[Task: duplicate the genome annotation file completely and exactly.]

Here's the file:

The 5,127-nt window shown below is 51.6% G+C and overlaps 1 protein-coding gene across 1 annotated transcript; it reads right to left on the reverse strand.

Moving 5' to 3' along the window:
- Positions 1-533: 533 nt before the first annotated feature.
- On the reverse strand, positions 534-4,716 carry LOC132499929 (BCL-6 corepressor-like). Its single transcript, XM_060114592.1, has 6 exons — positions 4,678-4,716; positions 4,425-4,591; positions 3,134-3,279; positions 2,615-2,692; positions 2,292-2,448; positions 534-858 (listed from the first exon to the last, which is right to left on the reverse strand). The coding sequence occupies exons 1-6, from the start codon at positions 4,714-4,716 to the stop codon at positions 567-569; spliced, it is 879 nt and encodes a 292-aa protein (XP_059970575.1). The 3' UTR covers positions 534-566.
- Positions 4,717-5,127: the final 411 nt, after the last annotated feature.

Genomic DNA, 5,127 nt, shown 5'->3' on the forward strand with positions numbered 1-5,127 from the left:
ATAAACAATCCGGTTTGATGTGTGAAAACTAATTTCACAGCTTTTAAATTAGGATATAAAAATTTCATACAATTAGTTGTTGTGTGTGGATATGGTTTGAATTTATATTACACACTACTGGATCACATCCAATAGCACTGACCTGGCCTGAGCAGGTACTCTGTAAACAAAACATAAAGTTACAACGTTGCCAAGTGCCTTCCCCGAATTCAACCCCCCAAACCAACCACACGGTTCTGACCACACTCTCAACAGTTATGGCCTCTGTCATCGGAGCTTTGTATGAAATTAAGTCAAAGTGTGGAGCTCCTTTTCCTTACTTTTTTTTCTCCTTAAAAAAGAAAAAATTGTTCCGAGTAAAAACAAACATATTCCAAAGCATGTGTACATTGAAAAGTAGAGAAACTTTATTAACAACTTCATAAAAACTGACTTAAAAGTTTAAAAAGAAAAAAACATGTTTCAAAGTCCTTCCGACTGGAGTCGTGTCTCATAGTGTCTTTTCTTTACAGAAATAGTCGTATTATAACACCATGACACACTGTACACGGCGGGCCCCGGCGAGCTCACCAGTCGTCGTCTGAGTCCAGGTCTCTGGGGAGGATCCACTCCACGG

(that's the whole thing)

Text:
The 5,127-nt window shown below is 51.6% G+C and overlaps 1 protein-coding gene across 1 annotated transcript; it reads right to left on the reverse strand.

Moving 5' to 3' along the window:
- Positions 1-533: 533 nt before the first annotated feature.
- On the reverse strand, positions 534-4,716 carry LOC132499929 (BCL-6 corepressor-like). Its single transcript, XM_060114592.1, has 6 exons — positions 4,678-4,716; positions 4,425-4,591; positions 3,134-3,279; positions 2,615-2,692; positions 2,292-2,448; positions 534-858 (listed from the first exon to the last, which is right to left on the reverse strand). The coding sequence occupies exons 1-6, from the start codon at positions 4,714-4,716 to the stop codon at positions 567-569; spliced, it is 879 nt and encodes a 292-aa protein (XP_059970575.1). The 3' UTR covers positions 534-566.
- Positions 4,717-5,127: the final 411 nt, after the last annotated feature.

Genomic DNA, 5,127 nt, shown 5'->3' on the forward strand with positions numbered 1-5,127 from the left:
ATAAACAATCCGGTTTGATGTGTGAAAACTAATTTCACAGCTTTTAAATTAGGATATAAAAATTTCATACAATTAGTTGTTGTGTGTGGATATGGTTTGAATTTATATTACACACTACTGGATCACATCCAATAGCACTGACCTGGCCTGAGCAGGTACTCTGTAAACAAAACATAAAGTTACAACGTTGCCAAGTGCCTTCCCCGAATTCAACCCCCCAAACCAACCACACGGTTCTGACCACACTCTCAACAGTTATGGCCTCTGTCATCGGAGCTTTGTATGAAATTAAGTCAAAGTGTGGAGCTCCTTTTCCTTACTTTTTTTTCTCCTTAAAAAAGAAAAAATTGTTCCGAGTAAAAACAAACATATTCCAAAGCATGTGTACATTGAAAAGTAGAGAAACTTTATTAACAACTTCATAAAAACTGACTTAAAAGTTTAAAAAGAAAAAAACATGTTTCAAAGTCCTTCCGACTGGAGTCGTGTCTCATAGTGTCTTTTCTTTACAGAAATAGTCGTATTATAACACCATGACACACTGTACACGGCGGGCCCCGGCGAGCTCACCAGTCGTCGTCTGAGTCCAGGTCTCTGGGGAGGATCCACTCCACGG